If we could just add something like version 1.0.1.something that
uniquely identifies a forked version then we wouldn’t need something
like an url in the metadata.rb.

Exactly. For a more concrete example, our convention (if we could:) is ..+di.., or something like: 1.0.0+di.1.abcdef. The build number would be assigned by the build automation, and would not be checked into git, which is why we add the sha to the build number. This way, we will never conflict with an upstream metadata.rb, but can still have a divergent fork. But right now Chef pukes if you give it a version number that isn’t strictly ...

Greg


#9

Now that Cookbook Versioning Policy v0.1.0 is out (
https://github.com/chef-community/cvp), it’s a good time to revisit this
discussion.

Do you still need prerelease identifiers or build numbers for cookbooks?

The limitation of the current versioning scheme to be strictly “
..” is still one of the pain points for me.

Created CHEF-4027 to bring up the discussion again:
http://tickets.opscode.com/browse/CHEF-4027

Cheers,
Torben

On Wed, Nov 21, 2012 at 7:33 PM, Greg Symons gsymons@drillinginfo.comwrote:

That’s a good point, and apparently there’s still a lot of discussion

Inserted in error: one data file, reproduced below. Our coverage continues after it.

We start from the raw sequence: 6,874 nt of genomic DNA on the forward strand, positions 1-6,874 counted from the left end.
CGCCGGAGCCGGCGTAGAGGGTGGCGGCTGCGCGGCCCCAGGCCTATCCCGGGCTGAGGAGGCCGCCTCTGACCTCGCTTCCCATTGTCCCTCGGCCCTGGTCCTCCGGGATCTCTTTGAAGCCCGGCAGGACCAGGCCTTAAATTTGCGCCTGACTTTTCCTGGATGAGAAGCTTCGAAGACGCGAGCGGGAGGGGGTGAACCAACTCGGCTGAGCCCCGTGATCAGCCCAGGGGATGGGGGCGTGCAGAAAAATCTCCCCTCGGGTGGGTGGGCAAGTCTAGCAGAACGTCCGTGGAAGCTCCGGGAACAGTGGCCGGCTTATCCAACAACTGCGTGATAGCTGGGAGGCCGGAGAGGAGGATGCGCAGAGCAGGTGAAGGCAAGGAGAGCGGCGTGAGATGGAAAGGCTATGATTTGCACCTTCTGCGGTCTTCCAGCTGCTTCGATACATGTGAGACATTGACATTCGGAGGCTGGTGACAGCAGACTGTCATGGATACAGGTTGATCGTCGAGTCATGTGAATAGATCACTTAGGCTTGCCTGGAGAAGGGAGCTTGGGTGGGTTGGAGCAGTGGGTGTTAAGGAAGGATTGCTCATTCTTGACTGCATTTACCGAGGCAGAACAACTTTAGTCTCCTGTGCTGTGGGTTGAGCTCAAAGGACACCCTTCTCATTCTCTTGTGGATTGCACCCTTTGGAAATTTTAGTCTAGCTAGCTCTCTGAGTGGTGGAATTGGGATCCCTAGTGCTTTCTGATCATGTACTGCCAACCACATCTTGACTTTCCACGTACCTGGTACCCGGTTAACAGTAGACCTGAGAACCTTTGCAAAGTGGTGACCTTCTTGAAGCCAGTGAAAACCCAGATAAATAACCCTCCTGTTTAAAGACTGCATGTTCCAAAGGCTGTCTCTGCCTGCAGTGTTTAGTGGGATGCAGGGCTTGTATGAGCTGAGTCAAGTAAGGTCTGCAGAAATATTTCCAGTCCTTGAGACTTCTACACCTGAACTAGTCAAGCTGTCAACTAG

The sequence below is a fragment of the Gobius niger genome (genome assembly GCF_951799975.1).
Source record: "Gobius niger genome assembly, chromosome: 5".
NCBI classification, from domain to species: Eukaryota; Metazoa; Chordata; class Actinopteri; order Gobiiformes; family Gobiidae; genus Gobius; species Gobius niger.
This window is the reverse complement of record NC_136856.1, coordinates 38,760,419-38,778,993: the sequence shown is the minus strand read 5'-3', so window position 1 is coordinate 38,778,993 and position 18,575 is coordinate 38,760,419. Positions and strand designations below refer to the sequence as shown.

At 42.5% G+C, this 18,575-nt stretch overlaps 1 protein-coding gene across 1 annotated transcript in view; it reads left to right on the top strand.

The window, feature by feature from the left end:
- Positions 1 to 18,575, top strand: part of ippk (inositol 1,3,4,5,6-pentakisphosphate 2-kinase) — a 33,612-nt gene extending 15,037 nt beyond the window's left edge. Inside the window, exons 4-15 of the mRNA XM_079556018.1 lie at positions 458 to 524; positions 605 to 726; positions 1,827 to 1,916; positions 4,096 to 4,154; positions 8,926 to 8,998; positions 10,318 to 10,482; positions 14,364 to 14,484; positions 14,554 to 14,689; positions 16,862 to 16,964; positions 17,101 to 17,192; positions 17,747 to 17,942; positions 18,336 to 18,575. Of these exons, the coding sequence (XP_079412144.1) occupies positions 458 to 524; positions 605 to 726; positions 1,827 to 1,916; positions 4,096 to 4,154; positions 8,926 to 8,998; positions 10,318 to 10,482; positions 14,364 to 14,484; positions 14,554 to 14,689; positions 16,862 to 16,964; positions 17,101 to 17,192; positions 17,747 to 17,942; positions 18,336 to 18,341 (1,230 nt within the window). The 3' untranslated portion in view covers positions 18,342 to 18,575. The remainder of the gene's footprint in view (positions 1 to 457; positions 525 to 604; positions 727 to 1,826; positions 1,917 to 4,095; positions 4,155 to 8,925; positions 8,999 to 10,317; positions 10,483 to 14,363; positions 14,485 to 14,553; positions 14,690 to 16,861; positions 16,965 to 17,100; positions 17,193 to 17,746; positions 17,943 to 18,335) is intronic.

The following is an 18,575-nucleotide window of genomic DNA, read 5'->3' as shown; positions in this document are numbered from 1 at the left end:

about build numbers going on1. However, even prerelease identifiers,
which were in the 1.0.0 spec, will make Chef unhappy. My main point
being, we can’t start semverring cookbooks in a way that allows the
differentiation between forks and upstream releases without either
prerelease identifiers (which I don’t particularly like overloading for
this purpose) or build numbers (which make more sense to me as
site-specific portions of the version).

Greg

On Wed 21 Nov 2012 11:39:56 AM CST, Jamie Winsor wrote:

While Berkshelf (and Solve) support the latest version of SemVer; it’s
important to note that it is a release candidate and not final.

Build numbers were not in the last finalized release (1.0).

Jamie Winsor
@resetexistence

On Nov 21, 2012, at 12:15 PM, Greg Symons gsymons@drillinginfo.com